Chinsurah, once a prosperous trading outpost of the Dutch in Bengal, loves to play hide and seek. Wedged between modern-day structures are souvenirs of the Dutch, who developed the town that had earlier been founded by the Portuguese.
A short drive from Kolkata, Chinsurah was home to the Dutch, British, Armenians and Bengalis between the 17th and 19th centuries. It was, in fact, part of a string of European settlements along the Hooghly River, which included Chanernagore and Bandel.
The Dutch East India Company or the Vereenigde Oostindische Compagnie (VOC) was set up in 1602 to facilitate trade between the Netherlands and the rest of the world. Soon, the Dutch reached India and established their first factory at Petapuli on the east coast, in 1606 and sailed up to Bengal in 1615.
They had been granted various farmans or imperial directives for trade from Mughal Emperor Shah Jahan by 1635.
By 1653, the Dutch had firmly established themselves in Chinsurah, and by 1655, they set up an independent Bengal Directorate to trade in spices, sugar, silk, opium, saltpetre and cotton.
Chinsurah was a particularly important trading settlement for the VOC as it was situated between Amsterdam, capital city of the Dutch in the Netherlands, and the eastern capital of their trading empire, Batavia (present-day Jakarta).
But the town has a chequered past, changing hands between the Dutch and British many times over the centuries. It was under British control from 1781-84, and again, during the Napoleonic Wars, from 1795. The settlement was restored to the Dutch in 1814 but, in 1825, the Dutch gave up their Indian possessions to the British in exchange for British possessions in Sumatra, thus ending their time in India.
Even though it’s been almost two centuries since the Dutch left Chinsurah, many remnants of their time here can still be seen, giving this town a unique Dutch-English-Bengali feel. Let us look at some of the town’s most remarkable structures.
Fort Gustavus was the primary station of the Dutch and was demolished in 1827 to make barracks for British soldiers. The only surviving remnant of Fort Gustavus is the artillery wall, which is today a part of the Hooghly Madrassa. Four old Dutch cannons can still be found on the property.
The grandest of Dutch structures here is the house of the Dutch Governor, which today is the Bungalow of the Commissioner of Burdwan. It was built in 1744 and carries the logo ‘VOC 1687’, which stands for ‘Vereenigde Oostindische Compagnie’ (Dutch East India Company).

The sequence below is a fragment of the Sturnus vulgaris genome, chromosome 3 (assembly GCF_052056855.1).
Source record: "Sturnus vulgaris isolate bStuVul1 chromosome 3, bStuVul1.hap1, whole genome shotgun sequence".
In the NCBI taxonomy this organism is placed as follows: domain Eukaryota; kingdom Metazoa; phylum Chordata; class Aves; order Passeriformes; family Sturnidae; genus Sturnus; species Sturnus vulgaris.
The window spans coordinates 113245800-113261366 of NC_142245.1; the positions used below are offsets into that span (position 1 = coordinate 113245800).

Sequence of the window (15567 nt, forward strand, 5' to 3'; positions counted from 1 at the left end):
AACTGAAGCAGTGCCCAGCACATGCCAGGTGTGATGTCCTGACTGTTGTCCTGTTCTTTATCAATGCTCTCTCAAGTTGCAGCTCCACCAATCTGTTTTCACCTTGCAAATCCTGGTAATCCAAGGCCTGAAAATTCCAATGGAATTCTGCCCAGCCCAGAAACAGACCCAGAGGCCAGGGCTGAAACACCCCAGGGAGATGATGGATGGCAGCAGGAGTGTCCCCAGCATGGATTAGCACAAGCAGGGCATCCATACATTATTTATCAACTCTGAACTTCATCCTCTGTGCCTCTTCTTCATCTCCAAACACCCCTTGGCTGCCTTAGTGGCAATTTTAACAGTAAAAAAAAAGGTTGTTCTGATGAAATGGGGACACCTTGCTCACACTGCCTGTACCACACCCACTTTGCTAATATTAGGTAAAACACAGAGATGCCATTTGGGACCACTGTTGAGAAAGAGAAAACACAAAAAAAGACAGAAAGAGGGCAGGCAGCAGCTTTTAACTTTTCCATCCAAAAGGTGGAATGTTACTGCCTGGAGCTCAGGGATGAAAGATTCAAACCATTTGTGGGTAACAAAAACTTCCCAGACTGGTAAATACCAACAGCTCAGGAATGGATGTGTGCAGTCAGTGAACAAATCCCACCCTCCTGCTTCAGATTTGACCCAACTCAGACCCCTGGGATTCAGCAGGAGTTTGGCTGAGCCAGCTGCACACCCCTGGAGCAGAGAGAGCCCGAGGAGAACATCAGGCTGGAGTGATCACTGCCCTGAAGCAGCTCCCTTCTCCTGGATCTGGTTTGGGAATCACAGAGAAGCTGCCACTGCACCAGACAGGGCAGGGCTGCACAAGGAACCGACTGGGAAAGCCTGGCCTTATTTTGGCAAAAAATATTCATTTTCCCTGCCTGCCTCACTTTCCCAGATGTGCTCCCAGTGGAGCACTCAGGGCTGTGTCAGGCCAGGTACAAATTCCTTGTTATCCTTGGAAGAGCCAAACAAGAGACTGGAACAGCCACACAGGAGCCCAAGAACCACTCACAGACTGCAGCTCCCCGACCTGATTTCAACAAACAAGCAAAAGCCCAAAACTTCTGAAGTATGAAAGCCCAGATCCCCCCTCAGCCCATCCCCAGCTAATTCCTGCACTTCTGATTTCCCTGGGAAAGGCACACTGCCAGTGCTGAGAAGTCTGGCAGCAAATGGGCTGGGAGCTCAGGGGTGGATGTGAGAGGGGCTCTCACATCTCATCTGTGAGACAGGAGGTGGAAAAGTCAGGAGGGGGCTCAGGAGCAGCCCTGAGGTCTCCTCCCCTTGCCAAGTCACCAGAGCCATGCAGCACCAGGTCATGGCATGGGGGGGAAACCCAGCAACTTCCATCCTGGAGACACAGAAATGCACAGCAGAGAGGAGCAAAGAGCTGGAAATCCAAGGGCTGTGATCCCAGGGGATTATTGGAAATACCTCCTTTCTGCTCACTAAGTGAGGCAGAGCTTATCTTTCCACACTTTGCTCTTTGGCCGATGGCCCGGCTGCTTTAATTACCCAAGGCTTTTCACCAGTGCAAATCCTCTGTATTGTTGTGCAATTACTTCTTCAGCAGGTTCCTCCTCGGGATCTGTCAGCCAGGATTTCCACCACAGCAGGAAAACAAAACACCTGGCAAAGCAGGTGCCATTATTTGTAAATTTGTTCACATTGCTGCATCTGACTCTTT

Another noteworthy place in Chinsurah is the Dutch Cemetery, which was used in the 18th and 19th centuries and has around 45 graves. It was built by the Dutch Governor, Louis Taillefert, in 1743. Interestingly, although it is called the ‘Dutch Cemetery’, the people buried here include British and Dutch. The cemetery is currently under the Archaeological Survey of India but the details of the people buried here have been extensively mapped and documented by an Indo-Dutch initiative.
On the outskirts of Chinsurah is a beautiful white, octagonal tomb topped by a dome. This is the tomb of Susanna Anna Maria Yeats (Verkerk), who passed away in 1809. She is locally known as the ‘wife of the seven Europeans’ (all of whom are supposed to have died under mysterious circumstances) and is said to be the inspiration behind author Ruskin Bond’s Susanna’s Seven Husbands, which also inspired a Bollywood movie!
However, the truth is much paler than the tale as Susanna is recorded to have been married only twice, with both her husbands living long and full lives for those times. The stories may not be true but it is still worth visiting her lovely white mausoleum.
It isn’t only the Dutch who left their mark here; there are many remnants of the British, who ruled Chinsurah for over a hundred years. One of the most prominent is the Ghorir More, a towering cast-iron Gothic clock tower imported in the 19th century from England in memory of King Edward VI. The clock tower stands at a crossroads of four important streets.
Sandeshwar Temple is an important local but historic temple. It has two drums gifted by Dutch Governor Bauke van der Pol and which are still in use at the temple.
Chinsurah also played an important role in the Independence movement as it was here, at the Joraghat, that Bankim Chandra Chattopadhyay wrote Vande Mataram, which was later adopted as India’s national song. Chattopadhyay was working as a Deputy Magistrate in Chinsurah when he wrote the novel Anandamath (1882), of which Vande Mataram is a part.
The riverside house where he lived is known as Vande Mataram Bhavan and is the Chinsurah museum today. Besides Chattopadhyay, Kazi Nazrul Islam, the poet-freedom fighter, penned many of his most revolutionary poems while imprisoned by the British in the Hoogly Jail at Chinsurah.
Chinsurah may be a small place and easy to miss, but its fascinating past makes for a riveting tale.
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